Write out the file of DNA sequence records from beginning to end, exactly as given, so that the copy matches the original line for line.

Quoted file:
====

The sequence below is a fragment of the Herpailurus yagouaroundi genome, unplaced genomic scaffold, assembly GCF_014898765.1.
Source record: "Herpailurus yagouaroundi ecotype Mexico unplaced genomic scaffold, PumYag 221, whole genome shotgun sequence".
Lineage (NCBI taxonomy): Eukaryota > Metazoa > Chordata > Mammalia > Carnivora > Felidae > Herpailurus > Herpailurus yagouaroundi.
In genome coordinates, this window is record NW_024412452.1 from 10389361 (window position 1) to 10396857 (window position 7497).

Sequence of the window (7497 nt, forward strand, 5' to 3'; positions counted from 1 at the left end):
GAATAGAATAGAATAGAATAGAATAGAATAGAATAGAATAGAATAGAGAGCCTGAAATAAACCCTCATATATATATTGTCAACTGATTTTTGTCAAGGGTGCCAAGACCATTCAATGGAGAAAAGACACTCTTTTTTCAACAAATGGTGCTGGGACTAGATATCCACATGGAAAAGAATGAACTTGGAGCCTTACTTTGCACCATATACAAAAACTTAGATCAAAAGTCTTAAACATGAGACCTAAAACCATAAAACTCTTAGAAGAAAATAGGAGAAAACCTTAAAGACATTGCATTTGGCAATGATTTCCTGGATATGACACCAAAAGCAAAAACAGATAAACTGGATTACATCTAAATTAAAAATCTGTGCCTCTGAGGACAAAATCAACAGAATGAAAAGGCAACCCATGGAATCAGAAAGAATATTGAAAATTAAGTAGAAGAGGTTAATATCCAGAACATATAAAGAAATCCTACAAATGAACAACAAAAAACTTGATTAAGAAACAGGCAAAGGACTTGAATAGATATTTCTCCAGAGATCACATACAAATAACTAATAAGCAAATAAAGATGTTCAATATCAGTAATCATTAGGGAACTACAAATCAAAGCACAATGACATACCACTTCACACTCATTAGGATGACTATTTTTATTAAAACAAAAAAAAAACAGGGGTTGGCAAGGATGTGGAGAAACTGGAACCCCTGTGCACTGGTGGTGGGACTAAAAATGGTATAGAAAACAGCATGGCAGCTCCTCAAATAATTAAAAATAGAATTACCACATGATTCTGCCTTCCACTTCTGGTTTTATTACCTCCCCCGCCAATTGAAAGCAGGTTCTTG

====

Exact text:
The sequence below is a fragment of the Herpailurus yagouaroundi genome, unplaced genomic scaffold, assembly GCF_014898765.1.
Source record: "Herpailurus yagouaroundi ecotype Mexico unplaced genomic scaffold, PumYag 221, whole genome shotgun sequence".
Lineage (NCBI taxonomy): Eukaryota > Metazoa > Chordata > Mammalia > Carnivora > Felidae > Herpailurus > Herpailurus yagouaroundi.
In genome coordinates, this window is record NW_024412452.1 from 10389361 (window position 1) to 10396857 (window position 7497).

Sequence of the window (7497 nt, forward strand, 5' to 3'; positions counted from 1 at the left end):
GAATAGAATAGAATAGAATAGAATAGAATAGAATAGAATAGAATAGAGAGCCTGAAATAAACCCTCATATATATATTGTCAACTGATTTTTGTCAAGGGTGCCAAGACCATTCAATGGAGAAAAGACACTCTTTTTTCAACAAATGGTGCTGGGACTAGATATCCACATGGAAAAGAATGAACTTGGAGCCTTACTTTGCACCATATACAAAAACTTAGATCAAAAGTCTTAAACATGAGACCTAAAACCATAAAACTCTTAGAAGAAAATAGGAGAAAACCTTAAAGACATTGCATTTGGCAATGATTTCCTGGATATGACACCAAAAGCAAAAACAGATAAACTGGATTACATCTAAATTAAAAATCTGTGCCTCTGAGGACAAAATCAACAGAATGAAAAGGCAACCCATGGAATCAGAAAGAATATTGAAAATTAAGTAGAAGAGGTTAATATCCAGAACATATAAAGAAATCCTACAAATGAACAACAAAAAACTTGATTAAGAAACAGGCAAAGGACTTGAATAGATATTTCTCCAGAGATCACATACAAATAACTAATAAGCAAATAAAGATGTTCAATATCAGTAATCATTAGGGAACTACAAATCAAAGCACAATGACATACCACTTCACACTCATTAGGATGACTATTTTTATTAAAACAAAAAAAAAACAGGGGTTGGCAAGGATGTGGAGAAACTGGAACCCCTGTGCACTGGTGGTGGGACTAAAAATGGTATAGAAAACAGCATGGCAGCTCCTCAAATAATTAAAAATAGAATTACCACATGATTCTGCCTTCCACTTCTGGTTTTATTACCTCCCCCGCCAATTGAAAGCAGGTTCTTG